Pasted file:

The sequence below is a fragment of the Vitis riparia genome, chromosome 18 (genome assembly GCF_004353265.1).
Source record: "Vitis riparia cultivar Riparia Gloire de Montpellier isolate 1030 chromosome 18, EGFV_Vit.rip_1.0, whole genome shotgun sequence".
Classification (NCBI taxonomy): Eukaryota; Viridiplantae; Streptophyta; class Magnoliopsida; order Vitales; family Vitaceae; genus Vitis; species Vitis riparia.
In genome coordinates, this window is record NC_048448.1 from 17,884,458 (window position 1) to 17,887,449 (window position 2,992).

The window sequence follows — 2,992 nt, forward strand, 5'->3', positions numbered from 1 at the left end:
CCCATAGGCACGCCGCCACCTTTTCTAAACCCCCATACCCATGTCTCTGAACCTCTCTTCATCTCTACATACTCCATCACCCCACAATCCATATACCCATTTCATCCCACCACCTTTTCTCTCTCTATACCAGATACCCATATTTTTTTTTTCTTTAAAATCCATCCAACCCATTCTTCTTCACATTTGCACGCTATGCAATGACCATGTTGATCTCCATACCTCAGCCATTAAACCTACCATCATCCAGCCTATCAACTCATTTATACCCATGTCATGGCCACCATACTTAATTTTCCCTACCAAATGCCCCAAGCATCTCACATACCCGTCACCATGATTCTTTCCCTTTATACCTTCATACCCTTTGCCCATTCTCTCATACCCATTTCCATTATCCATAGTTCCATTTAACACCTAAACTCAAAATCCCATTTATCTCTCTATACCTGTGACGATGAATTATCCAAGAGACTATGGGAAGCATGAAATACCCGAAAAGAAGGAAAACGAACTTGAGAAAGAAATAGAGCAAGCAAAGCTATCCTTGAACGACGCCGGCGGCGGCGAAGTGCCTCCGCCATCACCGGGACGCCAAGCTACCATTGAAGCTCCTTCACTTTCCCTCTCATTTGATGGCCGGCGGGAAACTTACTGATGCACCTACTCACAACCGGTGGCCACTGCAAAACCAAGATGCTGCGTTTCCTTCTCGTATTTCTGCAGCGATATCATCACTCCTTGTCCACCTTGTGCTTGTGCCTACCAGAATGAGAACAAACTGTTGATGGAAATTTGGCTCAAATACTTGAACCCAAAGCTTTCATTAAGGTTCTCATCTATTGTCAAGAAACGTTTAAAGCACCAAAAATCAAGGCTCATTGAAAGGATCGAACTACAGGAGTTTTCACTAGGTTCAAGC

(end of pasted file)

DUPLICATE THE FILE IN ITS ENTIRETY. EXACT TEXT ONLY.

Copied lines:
The sequence below is a fragment of the Vitis riparia genome, chromosome 18 (genome assembly GCF_004353265.1).
Source record: "Vitis riparia cultivar Riparia Gloire de Montpellier isolate 1030 chromosome 18, EGFV_Vit.rip_1.0, whole genome shotgun sequence".
Classification (NCBI taxonomy): Eukaryota; Viridiplantae; Streptophyta; class Magnoliopsida; order Vitales; family Vitaceae; genus Vitis; species Vitis riparia.
In genome coordinates, this window is record NC_048448.1 from 17,884,458 (window position 1) to 17,887,449 (window position 2,992).

The window sequence follows — 2,992 nt, forward strand, 5'->3', positions numbered from 1 at the left end:
CCCATAGGCACGCCGCCACCTTTTCTAAACCCCCATACCCATGTCTCTGAACCTCTCTTCATCTCTACATACTCCATCACCCCACAATCCATATACCCATTTCATCCCACCACCTTTTCTCTCTCTATACCAGATACCCATATTTTTTTTTTCTTTAAAATCCATCCAACCCATTCTTCTTCACATTTGCACGCTATGCAATGACCATGTTGATCTCCATACCTCAGCCATTAAACCTACCATCATCCAGCCTATCAACTCATTTATACCCATGTCATGGCCACCATACTTAATTTTCCCTACCAAATGCCCCAAGCATCTCACATACCCGTCACCATGATTCTTTCCCTTTATACCTTCATACCCTTTGCCCATTCTCTCATACCCATTTCCATTATCCATAGTTCCATTTAACACCTAAACTCAAAATCCCATTTATCTCTCTATACCTGTGACGATGAATTATCCAAGAGACTATGGGAAGCATGAAATACCCGAAAAGAAGGAAAACGAACTTGAGAAAGAAATAGAGCAAGCAAAGCTATCCTTGAACGACGCCGGCGGCGGCGAAGTGCCTCCGCCATCACCGGGACGCCAAGCTACCATTGAAGCTCCTTCACTTTCCCTCTCATTTGATGGCCGGCGGGAAACTTACTGATGCACCTACTCACAACCGGTGGCCACTGCAAAACCAAGATGCTGCGTTTCCTTCTCGTATTTCTGCAGCGATATCATCACTCCTTGTCCACCTTGTGCTTGTGCCTACCAGAATGAGAACAAACTGTTGATGGAAATTTGGCTCAAATACTTGAACCCAAAGCTTTCATTAAGGTTCTCATCTATTGTCAAGAAACGTTTAAAGCACCAAAAATCAAGGCTCATTGAAAGGATCGAACTACAGGAGTTTTCACTAGGTTCAAGC